Baldissara P, Baldissara S, Scotti R. Reliability of tactile perception using sharp and dull explorers in marginal opening identification. Int J Prosthodont 1998;11:591-4.  Back to cited text no. 35
[PUBMED]    
36.
Lussi A. Validity of diagnostic and treatment decisions of fissure caries. Caries Res 1991;25:296-303.  Back to cited text no. 36
[PUBMED]    
37.
Thomas CC, Land MF, Albin-Wilson SM, Stewart GP. Caries detection accuracy by multiple clinicians and techniques. Gen Dent 2000;48:334-8.  Back to cited text no. 37
[PUBMED]    
38.
Neves AA, Coutinho E, De Munck J, Lambrechts P, Van Meerbeek B. Does DIAGNOdent provide a reliable caries-removal endpoint? J Dent 2011;39:351-60.  Back to cited text no. 38
[PUBMED]    
39.
Fusayama T, Okuse K, Hosoda H. Relationship between hardness, discoloration, and microbial invasion in carious dentin. J Dent Res 1966;45:1033-46.  Back to cited text no. 39
[PUBMED]    
40.
Browning WD. Critical appraisal 2015 update: Approaches to caries removal. J Esthet Restor Dent 2015;27:383-96.  Back to cited text no. 40
[PUBMED]    
41.
Shortall AC, Harrington E, Patel HB, Lumley PJ. A pilot investigation of operator variability during intra-oral light curing. Br Dent J 2002;193:276-80.  Back to cited text no. 41
[PUBMED]    
42.
Fukushima M, Iwaku M, Mjör IA. Cariology in Japanese dental schools. Int Dent J 2004;54:269-72.  Back to cited text no. 42
    
43.
Adeyemi AA, Jarad FD, Komarov GN, Pender N, Higham SM. Assessing caries removal by undergraduate dental students using quantitative light-induced fluorescence. J Dent Educ 2008;72:1318-23.  Back to cited text no. 43
[PUBMED]    
44.
Mestriner SF, Vinha D, Mestriner Junior W. Comparison of different methods for the occlusal dentine caries diagnosis. J Appl Oral Sci 2005;13:28-34.  Back to cited text no. 44
[PUBMED]    
45.
Ricketts D. The eyes have it. How good is DIAGNOdent at detecting caries? Evid Based Dent 2005;6:64-5.  Back to cited text no. 45
[PUBMED]    
46.
Lussi A, Zimmerli B, Hellwig E, Jaeggi T. Influence of the condition of the adjacent tooth surface on fluorescence measurements for the detection of approximal caries. Eur J Oral Sci 2006;114:478-82.  Back to cited text no. 46
[PUBMED]    
47.
Iwami Y, Shimizu A, Hayashi M, Takeshige F, Ebisu S. Relationship between colors of carious dentin and laser fluorescence evaluations in caries diagnosis. Dent Mater J 2006;25:584-90.  Back to cited text no. 47
[PUBMED]    
48.
Kinoshita J, Shinomiya H, Itoh K, Matsumoto K. Light intensity evaluation of laser-induced fluorescence after caries removal using an experimental caries staining agent. Dent Mater J 2007;26:307-11.  Back to cited text no. 48
[PUBMED]    
49.
Iwami Y, Yamamoto H, Hayashi M, Ebisu S. Relationship between laser fluorescence and bacterial invasion in arrested dentinal carious lesions. Lasers Med Sci 2011;26:439-44.  Back to cited text no. 49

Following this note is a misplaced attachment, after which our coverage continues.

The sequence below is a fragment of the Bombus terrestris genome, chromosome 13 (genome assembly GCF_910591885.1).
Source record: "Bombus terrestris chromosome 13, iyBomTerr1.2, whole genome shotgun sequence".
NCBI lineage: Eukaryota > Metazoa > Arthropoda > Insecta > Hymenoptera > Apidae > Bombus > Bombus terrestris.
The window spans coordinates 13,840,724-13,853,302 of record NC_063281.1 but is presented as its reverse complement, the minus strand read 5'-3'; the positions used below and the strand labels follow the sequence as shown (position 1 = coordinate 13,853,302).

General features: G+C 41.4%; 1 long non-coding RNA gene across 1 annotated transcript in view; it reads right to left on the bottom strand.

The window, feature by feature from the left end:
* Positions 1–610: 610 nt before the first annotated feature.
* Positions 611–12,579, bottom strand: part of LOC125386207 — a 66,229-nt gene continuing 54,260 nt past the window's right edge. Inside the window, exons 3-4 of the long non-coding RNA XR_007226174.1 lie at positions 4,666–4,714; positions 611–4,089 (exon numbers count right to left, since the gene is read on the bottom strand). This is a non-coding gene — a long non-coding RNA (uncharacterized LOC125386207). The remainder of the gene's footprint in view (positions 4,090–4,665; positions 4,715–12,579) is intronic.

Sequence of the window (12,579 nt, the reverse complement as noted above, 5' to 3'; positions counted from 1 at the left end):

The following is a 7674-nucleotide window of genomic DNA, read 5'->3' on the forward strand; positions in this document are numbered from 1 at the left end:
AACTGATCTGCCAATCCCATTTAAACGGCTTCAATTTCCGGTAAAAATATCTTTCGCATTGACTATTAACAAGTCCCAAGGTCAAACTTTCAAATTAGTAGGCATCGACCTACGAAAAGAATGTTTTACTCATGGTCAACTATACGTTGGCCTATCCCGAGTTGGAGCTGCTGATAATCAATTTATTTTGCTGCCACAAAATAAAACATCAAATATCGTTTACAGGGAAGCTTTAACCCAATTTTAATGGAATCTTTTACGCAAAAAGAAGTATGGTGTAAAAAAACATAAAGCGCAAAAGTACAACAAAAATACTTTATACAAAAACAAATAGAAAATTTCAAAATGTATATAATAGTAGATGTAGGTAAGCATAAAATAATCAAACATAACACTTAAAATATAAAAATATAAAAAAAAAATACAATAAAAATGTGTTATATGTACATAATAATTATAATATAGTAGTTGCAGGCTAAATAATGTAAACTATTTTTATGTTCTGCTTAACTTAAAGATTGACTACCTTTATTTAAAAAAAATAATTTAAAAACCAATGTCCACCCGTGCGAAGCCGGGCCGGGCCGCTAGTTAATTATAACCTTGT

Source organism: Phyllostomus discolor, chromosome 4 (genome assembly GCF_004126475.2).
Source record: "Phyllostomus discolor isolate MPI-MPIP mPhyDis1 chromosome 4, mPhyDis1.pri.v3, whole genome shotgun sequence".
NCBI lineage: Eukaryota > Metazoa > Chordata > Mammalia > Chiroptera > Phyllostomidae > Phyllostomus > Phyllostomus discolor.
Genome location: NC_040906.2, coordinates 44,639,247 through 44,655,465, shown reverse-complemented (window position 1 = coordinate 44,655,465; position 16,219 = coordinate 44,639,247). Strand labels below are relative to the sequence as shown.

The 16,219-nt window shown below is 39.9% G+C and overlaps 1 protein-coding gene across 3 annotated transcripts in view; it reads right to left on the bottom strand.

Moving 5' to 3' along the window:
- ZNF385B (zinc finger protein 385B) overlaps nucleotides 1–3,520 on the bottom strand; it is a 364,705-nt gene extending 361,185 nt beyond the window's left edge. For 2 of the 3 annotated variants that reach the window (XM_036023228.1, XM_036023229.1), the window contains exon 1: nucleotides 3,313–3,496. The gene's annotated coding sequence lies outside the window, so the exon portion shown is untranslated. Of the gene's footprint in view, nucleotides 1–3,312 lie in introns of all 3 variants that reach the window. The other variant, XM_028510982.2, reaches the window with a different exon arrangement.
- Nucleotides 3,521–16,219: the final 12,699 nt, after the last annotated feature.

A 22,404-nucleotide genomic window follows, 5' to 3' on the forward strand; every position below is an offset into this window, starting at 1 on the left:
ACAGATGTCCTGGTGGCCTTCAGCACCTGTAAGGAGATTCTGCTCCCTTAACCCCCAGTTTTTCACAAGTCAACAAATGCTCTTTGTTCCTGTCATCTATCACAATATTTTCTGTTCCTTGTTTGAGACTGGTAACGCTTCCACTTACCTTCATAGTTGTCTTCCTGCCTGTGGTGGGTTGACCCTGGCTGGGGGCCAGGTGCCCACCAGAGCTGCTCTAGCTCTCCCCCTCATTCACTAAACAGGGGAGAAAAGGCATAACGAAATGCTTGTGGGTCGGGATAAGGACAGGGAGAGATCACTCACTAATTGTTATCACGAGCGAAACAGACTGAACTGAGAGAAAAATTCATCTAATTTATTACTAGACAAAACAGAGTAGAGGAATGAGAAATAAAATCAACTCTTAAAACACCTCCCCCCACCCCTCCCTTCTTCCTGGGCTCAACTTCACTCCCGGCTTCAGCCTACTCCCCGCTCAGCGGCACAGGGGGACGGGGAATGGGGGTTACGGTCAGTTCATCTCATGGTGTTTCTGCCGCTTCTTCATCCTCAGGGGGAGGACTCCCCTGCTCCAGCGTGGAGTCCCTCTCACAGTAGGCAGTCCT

[PUBMED]    
50.
Krause F, Braun A, Eberhard J, Jepsen S. Laser fluorescence measurements compared to electrical resistance of residual dentine in excavated cavities in vivo. Caries Res 2007;41:135-40.  Back to cited text no. 50
[PUBMED]    
51.
de Almeida Neves A, Coutinho E, Cardoso MV, Lambrechts P, Van Meerbeek B. Current concepts and techniques for caries excavation and adhesion to residual dentin. J Adhes Dent 2011;13:7-22.  Back to cited text no. 51
[PUBMED]    
52.
Unlu N, Ermis RB, Sener S, Kucukyilmaz E, Cetin AR. An in vitro comparison of different diagnostic methods in detection of residual dentinal caries. Int J Dent 2010;2010:864935.  Back to cited text no. 52
[PUBMED]    
53.
McComb D. Caries-detector dyes – How accurate and useful are they? J Can Dent Assoc 2000;66:195-8.  Back to cited text no. 53
[PUBMED]    
54.
Pitts NB. Current methods and criteria for caries diagnosis in Europe. J Dent Educ 1993;57:409-14.  Back to cited text no. 54
[PUBMED]    
55.
Melo MA, Rolim JP, Passos VF, Lima RA, Zanin IC, Codes BM, et al. Photodynamic antimicrobial chemotherapy and ultraconservative caries removal linked for management of deep caries lesions. Photodiagnosis Photodyn Ther 2015;12:581-6.  Back to cited text no. 55
[PUBMED]    

Top
Correspondence Address:
Dr. Panagiotis Ntovas
Kladi 1, Glika Nera, 15354 Athens
Greece
Login to access the Email id

Source of Support: None, Conflict of Interest: None


DOI: 10.4103/JCD.JCD_67_17

Rights and Permissions


    Figures

  [Figure 1], [Figure 2], [Figure 3]
 
 
    Tables

  [Table 1], [Table 2], [Table 3]



 

Top
 
 
 
  Search
 
 
    Similar in PUBMED
 Related articles
    Email Alert *
    Add to My List *
* Registration required (free)  
 


    Abstract
   Introduction
    Materials and Me...
   Results
   Discussion
   Conclusions
    References
    Article Figures
    Article Tables

 Article Access Statistics
    Viewed1429    
    Printed10    
    Emailed0    
    PDF Downloaded104    
    Comments [Add]    

Recommend this journal